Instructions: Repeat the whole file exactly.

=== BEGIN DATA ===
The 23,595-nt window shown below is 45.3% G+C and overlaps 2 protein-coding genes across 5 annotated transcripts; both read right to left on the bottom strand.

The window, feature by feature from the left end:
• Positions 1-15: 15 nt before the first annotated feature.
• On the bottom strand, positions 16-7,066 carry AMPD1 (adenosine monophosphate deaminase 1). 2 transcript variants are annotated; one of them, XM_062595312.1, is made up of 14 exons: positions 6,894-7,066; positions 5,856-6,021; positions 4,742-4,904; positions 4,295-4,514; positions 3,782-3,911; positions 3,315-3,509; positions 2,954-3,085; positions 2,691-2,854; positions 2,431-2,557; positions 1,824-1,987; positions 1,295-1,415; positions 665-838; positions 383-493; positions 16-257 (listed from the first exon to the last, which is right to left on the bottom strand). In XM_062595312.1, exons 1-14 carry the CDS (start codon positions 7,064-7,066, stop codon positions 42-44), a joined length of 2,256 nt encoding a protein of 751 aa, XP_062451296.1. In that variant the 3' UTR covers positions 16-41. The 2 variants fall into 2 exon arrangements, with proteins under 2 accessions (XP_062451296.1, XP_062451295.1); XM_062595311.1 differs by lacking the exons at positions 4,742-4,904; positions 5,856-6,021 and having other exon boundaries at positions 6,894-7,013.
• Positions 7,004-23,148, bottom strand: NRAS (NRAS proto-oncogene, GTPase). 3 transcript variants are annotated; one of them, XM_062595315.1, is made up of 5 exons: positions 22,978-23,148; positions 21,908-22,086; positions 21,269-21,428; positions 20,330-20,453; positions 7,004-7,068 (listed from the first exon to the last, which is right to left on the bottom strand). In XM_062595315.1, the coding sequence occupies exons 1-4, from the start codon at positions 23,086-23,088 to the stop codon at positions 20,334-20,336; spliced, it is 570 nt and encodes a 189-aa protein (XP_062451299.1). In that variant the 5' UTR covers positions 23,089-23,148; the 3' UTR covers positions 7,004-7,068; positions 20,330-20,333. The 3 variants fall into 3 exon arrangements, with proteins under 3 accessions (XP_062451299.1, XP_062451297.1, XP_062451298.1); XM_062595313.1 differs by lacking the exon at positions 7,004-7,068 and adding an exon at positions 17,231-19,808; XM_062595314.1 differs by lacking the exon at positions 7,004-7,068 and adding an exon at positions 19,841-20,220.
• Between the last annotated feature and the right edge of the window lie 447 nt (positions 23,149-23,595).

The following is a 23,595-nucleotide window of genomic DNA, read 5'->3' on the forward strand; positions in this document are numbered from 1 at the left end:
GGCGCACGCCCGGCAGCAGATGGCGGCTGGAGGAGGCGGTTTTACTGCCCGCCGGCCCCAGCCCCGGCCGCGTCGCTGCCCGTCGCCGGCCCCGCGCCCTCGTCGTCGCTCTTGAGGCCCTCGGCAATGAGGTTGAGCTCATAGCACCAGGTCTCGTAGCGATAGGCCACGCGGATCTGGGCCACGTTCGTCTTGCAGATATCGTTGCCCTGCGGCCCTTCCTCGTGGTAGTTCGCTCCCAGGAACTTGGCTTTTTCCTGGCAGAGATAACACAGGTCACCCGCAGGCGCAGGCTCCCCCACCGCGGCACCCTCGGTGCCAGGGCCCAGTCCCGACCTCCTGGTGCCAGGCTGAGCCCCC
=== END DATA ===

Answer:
The 23,595-nt window shown below is 45.3% G+C and overlaps 2 protein-coding genes across 5 annotated transcripts; both read right to left on the bottom strand.

The window, feature by feature from the left end:
• Positions 1-15: 15 nt before the first annotated feature.
• On the bottom strand, positions 16-7,066 carry AMPD1 (adenosine monophosphate deaminase 1). 2 transcript variants are annotated; one of them, XM_062595312.1, is made up of 14 exons: positions 6,894-7,066; positions 5,856-6,021; positions 4,742-4,904; positions 4,295-4,514; positions 3,782-3,911; positions 3,315-3,509; positions 2,954-3,085; positions 2,691-2,854; positions 2,431-2,557; positions 1,824-1,987; positions 1,295-1,415; positions 665-838; positions 383-493; positions 16-257 (listed from the first exon to the last, which is right to left on the bottom strand). In XM_062595312.1, exons 1-14 carry the CDS (start codon positions 7,064-7,066, stop codon positions 42-44), a joined length of 2,256 nt encoding a protein of 751 aa, XP_062451296.1. In that variant the 3' UTR covers positions 16-41. The 2 variants fall into 2 exon arrangements, with proteins under 2 accessions (XP_062451296.1, XP_062451295.1); XM_062595311.1 differs by lacking the exons at positions 4,742-4,904; positions 5,856-6,021 and having other exon boundaries at positions 6,894-7,013.
• Positions 7,004-23,148, bottom strand: NRAS (NRAS proto-oncogene, GTPase). 3 transcript variants are annotated; one of them, XM_062595315.1, is made up of 5 exons: positions 22,978-23,148; positions 21,908-22,086; positions 21,269-21,428; positions 20,330-20,453; positions 7,004-7,068 (listed from the first exon to the last, which is right to left on the bottom strand). In XM_062595315.1, the coding sequence occupies exons 1-4, from the start codon at positions 23,086-23,088 to the stop codon at positions 20,334-20,336; spliced, it is 570 nt and encodes a 189-aa protein (XP_062451299.1). In that variant the 5' UTR covers positions 23,089-23,148; the 3' UTR covers positions 7,004-7,068; positions 20,330-20,333. The 3 variants fall into 3 exon arrangements, with proteins under 3 accessions (XP_062451299.1, XP_062451297.1, XP_062451298.1); XM_062595313.1 differs by lacking the exon at positions 7,004-7,068 and adding an exon at positions 17,231-19,808; XM_062595314.1 differs by lacking the exon at positions 7,004-7,068 and adding an exon at positions 19,841-20,220.
• Between the last annotated feature and the right edge of the window lie 447 nt (positions 23,149-23,595).

The following is a 23,595-nucleotide window of genomic DNA, read 5'->3' on the forward strand; positions in this document are numbered from 1 at the left end:
GGCGCACGCCCGGCAGCAGATGGCGGCTGGAGGAGGCGGTTTTACTGCCCGCCGGCCCCAGCCCCGGCCGCGTCGCTGCCCGTCGCCGGCCCCGCGCCCTCGTCGTCGCTCTTGAGGCCCTCGGCAATGAGGTTGAGCTCATAGCACCAGGTCTCGTAGCGATAGGCCACGCGGATCTGGGCCACGTTCGTCTTGCAGATATCGTTGCCCTGCGGCCCTTCCTCGTGGTAGTTCGCTCCCAGGAACTTGGCTTTTTCCTGGCAGAGATAACACAGGTCACCCGCAGGCGCAGGCTCCCCCACCGCGGCACCCTCGGTGCCAGGGCCCAGTCCCGACCTCCTGGTGCCAGGCTGAGCCCCC